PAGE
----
Pathways has demonstrated that it can shrink those numbers. Between the years 1993 and 1997, research showed that 88 percent of Pathways clients, all of them extreme cases, remained in housing, compared to just 47 percent who went through New York City's treatment system. Another study, funded by the Substance Abuse and Mental Health Services Administration, randomly assigned 225 mentally ill New Yorkers to either Pathways or a traditional program. After 12 months, Pathways clients were homeless 3 percent of the time, compared with 28 percent for those in the city's system.
And the approach costs no more (in fact, probably less) than conventional programs. In a five-year study, Dennis Culhane, a professor at the University of Pennsylvania, showed that New York City could give each of its mentally ill homeless residents their own apartment or room plus access to support services for roughly the same amount the city was already spending on ER care, prison time, shelters, and other services. Culhane found that someone mentally ill and on the streets costs government about $40,500 each year. (Homelessness czar Mangano believes Culhane's accounting is too conservative, because it leaves out the costs of police and court time, care at private hospitals, soup kitchens and other street outreach.) Pathways, on the other hand, spends only about $22,000 a year on each of its clients, and a good portion of that is money already allotted to them through government benefits programs.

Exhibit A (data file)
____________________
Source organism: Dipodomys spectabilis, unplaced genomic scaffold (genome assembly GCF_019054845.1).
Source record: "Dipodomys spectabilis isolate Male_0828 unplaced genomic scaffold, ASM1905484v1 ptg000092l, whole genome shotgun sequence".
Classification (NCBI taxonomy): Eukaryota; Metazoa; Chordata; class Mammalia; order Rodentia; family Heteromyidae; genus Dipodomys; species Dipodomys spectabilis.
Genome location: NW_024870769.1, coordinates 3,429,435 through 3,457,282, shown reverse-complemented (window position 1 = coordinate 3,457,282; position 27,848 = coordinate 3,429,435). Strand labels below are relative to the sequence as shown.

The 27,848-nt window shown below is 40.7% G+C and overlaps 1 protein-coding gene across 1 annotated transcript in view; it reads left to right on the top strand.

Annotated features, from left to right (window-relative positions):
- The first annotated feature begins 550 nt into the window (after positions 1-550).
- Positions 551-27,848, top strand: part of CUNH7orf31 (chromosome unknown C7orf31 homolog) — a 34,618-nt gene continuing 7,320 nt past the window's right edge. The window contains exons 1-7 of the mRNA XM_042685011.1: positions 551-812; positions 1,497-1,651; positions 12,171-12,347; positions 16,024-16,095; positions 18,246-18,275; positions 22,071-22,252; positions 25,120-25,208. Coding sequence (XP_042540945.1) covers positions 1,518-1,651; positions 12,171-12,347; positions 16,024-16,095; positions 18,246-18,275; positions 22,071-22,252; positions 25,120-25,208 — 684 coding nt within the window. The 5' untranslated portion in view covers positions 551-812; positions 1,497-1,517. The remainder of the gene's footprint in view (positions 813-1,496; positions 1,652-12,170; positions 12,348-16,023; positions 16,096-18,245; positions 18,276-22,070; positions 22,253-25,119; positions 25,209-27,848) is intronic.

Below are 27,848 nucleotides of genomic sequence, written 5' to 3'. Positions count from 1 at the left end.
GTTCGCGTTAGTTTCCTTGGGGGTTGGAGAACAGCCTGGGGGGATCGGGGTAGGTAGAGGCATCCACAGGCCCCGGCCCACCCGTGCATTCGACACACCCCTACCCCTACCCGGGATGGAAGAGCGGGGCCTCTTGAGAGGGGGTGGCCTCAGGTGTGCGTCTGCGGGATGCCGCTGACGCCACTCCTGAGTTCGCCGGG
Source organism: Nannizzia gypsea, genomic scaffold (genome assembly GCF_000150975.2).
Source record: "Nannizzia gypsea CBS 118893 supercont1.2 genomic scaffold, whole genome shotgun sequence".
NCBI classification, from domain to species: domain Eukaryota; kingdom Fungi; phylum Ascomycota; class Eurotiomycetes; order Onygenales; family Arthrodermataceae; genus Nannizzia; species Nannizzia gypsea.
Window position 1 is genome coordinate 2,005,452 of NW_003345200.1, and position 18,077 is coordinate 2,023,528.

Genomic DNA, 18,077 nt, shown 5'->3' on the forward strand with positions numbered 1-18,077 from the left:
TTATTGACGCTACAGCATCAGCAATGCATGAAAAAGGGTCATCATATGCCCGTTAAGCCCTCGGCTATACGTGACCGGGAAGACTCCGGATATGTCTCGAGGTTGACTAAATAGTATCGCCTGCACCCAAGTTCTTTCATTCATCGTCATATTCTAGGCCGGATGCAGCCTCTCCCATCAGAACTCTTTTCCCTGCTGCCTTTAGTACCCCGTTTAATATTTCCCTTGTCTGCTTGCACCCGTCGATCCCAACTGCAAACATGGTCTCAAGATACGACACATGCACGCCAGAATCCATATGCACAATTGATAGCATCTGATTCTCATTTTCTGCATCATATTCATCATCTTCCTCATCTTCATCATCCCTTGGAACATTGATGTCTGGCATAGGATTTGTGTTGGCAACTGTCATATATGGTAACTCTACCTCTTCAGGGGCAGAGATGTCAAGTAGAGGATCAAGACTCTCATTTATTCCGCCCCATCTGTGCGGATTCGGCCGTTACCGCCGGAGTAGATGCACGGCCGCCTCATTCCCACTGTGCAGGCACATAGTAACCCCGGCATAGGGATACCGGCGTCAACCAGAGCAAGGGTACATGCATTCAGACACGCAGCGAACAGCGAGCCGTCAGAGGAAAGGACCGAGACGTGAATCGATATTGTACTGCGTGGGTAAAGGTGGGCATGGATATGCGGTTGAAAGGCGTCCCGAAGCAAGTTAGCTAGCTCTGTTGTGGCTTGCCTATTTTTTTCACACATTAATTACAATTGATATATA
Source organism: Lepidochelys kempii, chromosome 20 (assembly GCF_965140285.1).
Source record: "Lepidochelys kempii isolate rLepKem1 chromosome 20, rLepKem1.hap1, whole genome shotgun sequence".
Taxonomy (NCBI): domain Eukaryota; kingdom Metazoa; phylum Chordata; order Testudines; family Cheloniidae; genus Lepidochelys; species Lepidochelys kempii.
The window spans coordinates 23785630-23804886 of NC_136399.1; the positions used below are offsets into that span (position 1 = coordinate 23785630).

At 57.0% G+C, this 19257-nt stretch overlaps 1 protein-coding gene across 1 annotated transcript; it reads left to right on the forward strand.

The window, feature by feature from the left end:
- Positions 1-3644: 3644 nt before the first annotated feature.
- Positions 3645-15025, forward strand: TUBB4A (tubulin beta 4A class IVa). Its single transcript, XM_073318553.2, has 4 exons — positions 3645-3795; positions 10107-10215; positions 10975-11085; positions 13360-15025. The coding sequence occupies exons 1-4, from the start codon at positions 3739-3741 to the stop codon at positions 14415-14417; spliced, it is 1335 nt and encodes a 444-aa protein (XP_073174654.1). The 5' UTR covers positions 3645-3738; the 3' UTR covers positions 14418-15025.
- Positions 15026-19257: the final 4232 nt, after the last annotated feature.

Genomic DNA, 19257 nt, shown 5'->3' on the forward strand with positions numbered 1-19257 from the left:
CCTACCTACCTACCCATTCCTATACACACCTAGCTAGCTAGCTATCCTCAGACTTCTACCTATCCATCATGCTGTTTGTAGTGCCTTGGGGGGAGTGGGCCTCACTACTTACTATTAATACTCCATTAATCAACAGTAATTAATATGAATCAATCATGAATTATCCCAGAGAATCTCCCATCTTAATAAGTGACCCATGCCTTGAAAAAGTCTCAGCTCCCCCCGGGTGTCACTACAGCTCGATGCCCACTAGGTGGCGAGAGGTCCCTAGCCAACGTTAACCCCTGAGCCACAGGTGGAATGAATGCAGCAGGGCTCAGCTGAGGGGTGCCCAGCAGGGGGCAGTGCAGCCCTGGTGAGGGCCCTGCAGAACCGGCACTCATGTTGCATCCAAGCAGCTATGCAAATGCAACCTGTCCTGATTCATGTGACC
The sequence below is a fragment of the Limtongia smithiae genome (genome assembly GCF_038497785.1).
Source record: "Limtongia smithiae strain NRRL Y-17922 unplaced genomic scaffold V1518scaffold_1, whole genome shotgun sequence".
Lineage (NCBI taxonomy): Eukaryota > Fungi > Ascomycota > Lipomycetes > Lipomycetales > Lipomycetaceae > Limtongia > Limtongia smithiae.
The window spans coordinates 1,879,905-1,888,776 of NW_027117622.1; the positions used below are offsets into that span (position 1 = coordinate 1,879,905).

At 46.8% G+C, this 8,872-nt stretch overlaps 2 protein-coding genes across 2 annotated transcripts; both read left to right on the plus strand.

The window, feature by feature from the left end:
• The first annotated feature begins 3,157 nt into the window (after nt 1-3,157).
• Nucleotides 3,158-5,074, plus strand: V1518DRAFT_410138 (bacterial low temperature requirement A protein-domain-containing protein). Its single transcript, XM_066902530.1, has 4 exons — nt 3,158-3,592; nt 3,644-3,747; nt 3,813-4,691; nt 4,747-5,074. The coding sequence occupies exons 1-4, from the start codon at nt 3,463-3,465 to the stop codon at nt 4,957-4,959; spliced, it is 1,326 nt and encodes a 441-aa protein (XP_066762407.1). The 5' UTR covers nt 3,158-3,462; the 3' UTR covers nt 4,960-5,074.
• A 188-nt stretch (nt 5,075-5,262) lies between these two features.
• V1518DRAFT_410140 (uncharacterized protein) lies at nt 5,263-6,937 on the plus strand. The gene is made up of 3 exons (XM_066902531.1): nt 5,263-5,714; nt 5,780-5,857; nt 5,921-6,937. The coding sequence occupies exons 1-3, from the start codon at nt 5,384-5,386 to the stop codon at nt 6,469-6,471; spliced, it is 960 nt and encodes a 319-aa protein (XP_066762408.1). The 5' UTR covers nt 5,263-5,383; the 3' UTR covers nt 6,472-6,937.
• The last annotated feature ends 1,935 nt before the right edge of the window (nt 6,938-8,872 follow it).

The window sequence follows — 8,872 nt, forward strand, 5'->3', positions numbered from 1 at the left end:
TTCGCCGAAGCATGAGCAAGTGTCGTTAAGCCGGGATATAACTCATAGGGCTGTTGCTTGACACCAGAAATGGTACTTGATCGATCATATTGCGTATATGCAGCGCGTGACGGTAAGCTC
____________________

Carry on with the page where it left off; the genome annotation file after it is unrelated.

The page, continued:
Pathways' newfound national prominence, however, has yet to completely erase doubts that it gives away too much, too fast -- or, at the very least, that its success is unique to New York. Which is why founder Tsemberis has set out to prove his program can work elsewhere. By the middle of 2005, Stanton and the rest of Pathways' Washington team plan to move 75 mentally ill homeless into apartments around the city. So far, they've offered apartments to Bob, a fragile, elderly man who has slept in the same grassy stretch along Wisconsin Avenue for most of the last 30 years; to Muriel, a strikingly childlike Lebanese immigrant who lost custody of her kids, and then her home, when the onset of mental illness alienated her husband and her mother; to Michael, who is battling delusions, rage, and HIV; to Dolores, an elderly African American woman who has struggled with drugs. And today, to Andre.